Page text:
What We Really Need

James 5:13-19

After watching a myriad of reports concerning the tragedy in the U.S. this past week, perhaps the best summary of the situation was given in these 3 words, "Tense, confusing, and chaotic".

Chaotic, of course, accurately describes the scene in Washington and, particularly, in Manhattan on that September 11th day. Tense and confused is probably how the average person in North America feels about what transpired that day. It is certainly an accurate description of how I felt that day.

Thinking about my role as your minister, I agonized over how to frame this tragedy in theological terms. I probably share many of the same questions you have this morning. But you and I must face the reality that we do not see things as God sees things. And so I continue to trust in His perfect character. I continue to believe that evil men cannot thwart the eternal purpose of God. And I continue to persevere in prayer.

This tragedy in the U.S. tempted me to get off track, it tempted me to preach on something totally different, in order to address this very unique situation. And so I went to bed Tuesday night not knowing what I would say to you this morning. When I awoke Wednesday morning, however, I awoke to a thought so loud and clear that you would think someone had audibly spoken. I awoke to the words, "Is anyone among you suffering? Let him pray"(Jas. 5:13). Those words are the words of James 5:13--the passage I had intended to preach on all along.

I'd like you to open your Bibles with me, to James, chapter 5, in order that you may see the power of prayer at work.

Given that this is the end of James' letter, it is important that we understand a bit about the context in which this letter was written. James, who is the half-brother of Jesus (Mark 6:3), addresses this letter to "the twelve tribes who are dispersed abroad"(1:1).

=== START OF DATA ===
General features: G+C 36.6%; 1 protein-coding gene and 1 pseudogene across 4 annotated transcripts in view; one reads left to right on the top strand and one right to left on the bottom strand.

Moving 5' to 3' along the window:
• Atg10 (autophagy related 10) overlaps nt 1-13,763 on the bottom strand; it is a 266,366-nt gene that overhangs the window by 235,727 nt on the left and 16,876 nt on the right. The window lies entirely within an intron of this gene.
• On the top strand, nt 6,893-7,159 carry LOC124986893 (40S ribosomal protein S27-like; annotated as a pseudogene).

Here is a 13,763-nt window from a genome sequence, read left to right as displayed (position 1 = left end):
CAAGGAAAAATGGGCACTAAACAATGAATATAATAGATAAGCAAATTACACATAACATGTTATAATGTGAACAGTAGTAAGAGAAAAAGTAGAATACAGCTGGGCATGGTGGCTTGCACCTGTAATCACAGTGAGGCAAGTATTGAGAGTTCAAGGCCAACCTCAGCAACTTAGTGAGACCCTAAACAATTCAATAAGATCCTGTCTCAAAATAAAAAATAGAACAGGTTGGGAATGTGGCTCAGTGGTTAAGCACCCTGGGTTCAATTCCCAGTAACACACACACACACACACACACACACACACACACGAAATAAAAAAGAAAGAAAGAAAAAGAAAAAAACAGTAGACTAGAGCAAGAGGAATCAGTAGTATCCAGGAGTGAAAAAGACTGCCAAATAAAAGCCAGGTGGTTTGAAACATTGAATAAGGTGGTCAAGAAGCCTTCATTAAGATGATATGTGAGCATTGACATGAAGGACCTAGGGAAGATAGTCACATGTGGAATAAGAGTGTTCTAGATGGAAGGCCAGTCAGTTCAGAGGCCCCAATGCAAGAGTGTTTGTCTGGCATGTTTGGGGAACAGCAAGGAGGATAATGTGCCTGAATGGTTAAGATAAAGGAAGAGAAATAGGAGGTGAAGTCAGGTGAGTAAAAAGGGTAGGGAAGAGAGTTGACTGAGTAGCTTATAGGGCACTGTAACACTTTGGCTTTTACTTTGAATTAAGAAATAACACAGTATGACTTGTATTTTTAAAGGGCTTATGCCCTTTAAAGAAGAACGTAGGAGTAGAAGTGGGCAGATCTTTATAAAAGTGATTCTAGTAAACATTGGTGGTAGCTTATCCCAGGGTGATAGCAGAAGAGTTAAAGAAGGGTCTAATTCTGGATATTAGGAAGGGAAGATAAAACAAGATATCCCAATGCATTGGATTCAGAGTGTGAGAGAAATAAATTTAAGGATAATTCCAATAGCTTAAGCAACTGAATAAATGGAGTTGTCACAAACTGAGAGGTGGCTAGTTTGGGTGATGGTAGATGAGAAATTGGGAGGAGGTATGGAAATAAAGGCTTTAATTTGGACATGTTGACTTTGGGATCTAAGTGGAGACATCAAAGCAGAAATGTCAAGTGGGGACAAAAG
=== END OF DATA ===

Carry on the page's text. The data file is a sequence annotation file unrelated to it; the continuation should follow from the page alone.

This is a letter written by a Jewish Christian to Jewish Christians. It is written to Jewish Christians who have been forced to scatter due to intense persecution. These are Christians whose lives are in danger, and so James writes to them in order to encourage them, and in order to strengthen their faith.

From the first chapter to the fifth, James offers instruction for suffering Christians. And for his final instruction to these dispersed Christians, James focuses on the subject of prayer.

He begins, "Is anyone among you suffering? Let him pray"(5:13). This instruction about the problem of suffering and the necessity of prayer applies as much today as it did in James' day. This verse can help those affected by the tragedy in the U.S. and it can help us here in Beeton/Tottenham as we face various trials and challenges to our faith.

For those of us who aren't troubled or suffering, James gives the instruction, "Let him sing praises"(5:13). So then, whether we are troubled or whether we are cheerful, our attention is to be fixed on God. If we are troubled, we ask God to help us. If we are cheerful, we should thank God.

Now, as we move to verse 14, we move to a poorly translated and often misunderstood verse. The text reads, "Is anyone among you sick? Let him call the elders of the church, and let them pray over him, anointing him with oil in the name of the Lord."